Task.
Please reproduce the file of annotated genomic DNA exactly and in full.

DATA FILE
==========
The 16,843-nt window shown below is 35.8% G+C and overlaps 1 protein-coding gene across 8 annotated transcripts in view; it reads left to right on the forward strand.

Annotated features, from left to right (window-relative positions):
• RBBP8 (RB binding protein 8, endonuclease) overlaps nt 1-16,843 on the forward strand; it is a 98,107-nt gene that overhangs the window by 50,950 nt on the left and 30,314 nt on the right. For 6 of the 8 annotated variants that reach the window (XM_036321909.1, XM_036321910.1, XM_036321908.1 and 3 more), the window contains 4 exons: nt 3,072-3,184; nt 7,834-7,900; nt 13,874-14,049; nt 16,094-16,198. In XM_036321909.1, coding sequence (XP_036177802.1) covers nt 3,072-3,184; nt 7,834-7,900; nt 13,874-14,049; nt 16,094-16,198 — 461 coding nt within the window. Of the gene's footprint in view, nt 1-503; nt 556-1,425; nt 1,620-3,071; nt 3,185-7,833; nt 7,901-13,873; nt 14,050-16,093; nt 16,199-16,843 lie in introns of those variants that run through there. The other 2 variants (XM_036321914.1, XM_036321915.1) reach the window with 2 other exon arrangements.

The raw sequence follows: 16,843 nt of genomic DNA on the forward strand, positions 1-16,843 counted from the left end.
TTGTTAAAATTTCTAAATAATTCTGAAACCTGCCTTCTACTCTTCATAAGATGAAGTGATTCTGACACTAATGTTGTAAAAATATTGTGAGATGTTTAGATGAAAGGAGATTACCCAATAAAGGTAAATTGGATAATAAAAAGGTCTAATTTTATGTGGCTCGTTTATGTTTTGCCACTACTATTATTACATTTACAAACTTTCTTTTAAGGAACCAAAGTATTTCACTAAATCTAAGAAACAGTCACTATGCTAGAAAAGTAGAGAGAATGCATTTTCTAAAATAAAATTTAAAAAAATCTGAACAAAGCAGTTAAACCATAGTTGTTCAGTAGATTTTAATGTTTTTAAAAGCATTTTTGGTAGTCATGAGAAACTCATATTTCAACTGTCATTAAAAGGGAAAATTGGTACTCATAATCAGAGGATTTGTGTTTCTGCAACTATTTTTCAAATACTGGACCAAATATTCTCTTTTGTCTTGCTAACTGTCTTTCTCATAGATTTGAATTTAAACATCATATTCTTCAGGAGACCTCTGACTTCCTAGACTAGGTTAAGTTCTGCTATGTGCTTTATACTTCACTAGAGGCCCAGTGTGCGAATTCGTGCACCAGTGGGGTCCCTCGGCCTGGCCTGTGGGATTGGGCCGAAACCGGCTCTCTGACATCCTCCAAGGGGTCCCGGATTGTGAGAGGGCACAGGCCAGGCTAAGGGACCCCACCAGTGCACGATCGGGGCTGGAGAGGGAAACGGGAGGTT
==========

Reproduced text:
The 16,843-nt window shown below is 35.8% G+C and overlaps 1 protein-coding gene across 8 annotated transcripts in view; it reads left to right on the forward strand.

Annotated features, from left to right (window-relative positions):
• RBBP8 (RB binding protein 8, endonuclease) overlaps nt 1-16,843 on the forward strand; it is a 98,107-nt gene that overhangs the window by 50,950 nt on the left and 30,314 nt on the right. For 6 of the 8 annotated variants that reach the window (XM_036321909.1, XM_036321910.1, XM_036321908.1 and 3 more), the window contains 4 exons: nt 3,072-3,184; nt 7,834-7,900; nt 13,874-14,049; nt 16,094-16,198. In XM_036321909.1, coding sequence (XP_036177802.1) covers nt 3,072-3,184; nt 7,834-7,900; nt 13,874-14,049; nt 16,094-16,198 — 461 coding nt within the window. Of the gene's footprint in view, nt 1-503; nt 556-1,425; nt 1,620-3,071; nt 3,185-7,833; nt 7,901-13,873; nt 14,050-16,093; nt 16,199-16,843 lie in introns of those variants that run through there. The other 2 variants (XM_036321914.1, XM_036321915.1) reach the window with 2 other exon arrangements.

The raw sequence follows: 16,843 nt of genomic DNA on the forward strand, positions 1-16,843 counted from the left end.
TTGTTAAAATTTCTAAATAATTCTGAAACCTGCCTTCTACTCTTCATAAGATGAAGTGATTCTGACACTAATGTTGTAAAAATATTGTGAGATGTTTAGATGAAAGGAGATTACCCAATAAAGGTAAATTGGATAATAAAAAGGTCTAATTTTATGTGGCTCGTTTATGTTTTGCCACTACTATTATTACATTTACAAACTTTCTTTTAAGGAACCAAAGTATTTCACTAAATCTAAGAAACAGTCACTATGCTAGAAAAGTAGAGAGAATGCATTTTCTAAAATAAAATTTAAAAAAATCTGAACAAAGCAGTTAAACCATAGTTGTTCAGTAGATTTTAATGTTTTTAAAAGCATTTTTGGTAGTCATGAGAAACTCATATTTCAACTGTCATTAAAAGGGAAAATTGGTACTCATAATCAGAGGATTTGTGTTTCTGCAACTATTTTTCAAATACTGGACCAAATATTCTCTTTTGTCTTGCTAACTGTCTTTCTCATAGATTTGAATTTAAACATCATATTCTTCAGGAGACCTCTGACTTCCTAGACTAGGTTAAGTTCTGCTATGTGCTTTATACTTCACTAGAGGCCCAGTGTGCGAATTCGTGCACCAGTGGGGTCCCTCGGCCTGGCCTGTGGGATTGGGCCGAAACCGGCTCTCTGACATCCTCCAAGGGGTCCCGGATTGTGAGAGGGCACAGGCCAGGCTAAGGGACCCCACCAGTGCACGATCGGGGCTGGAGAGGGAAACGGGAGGTT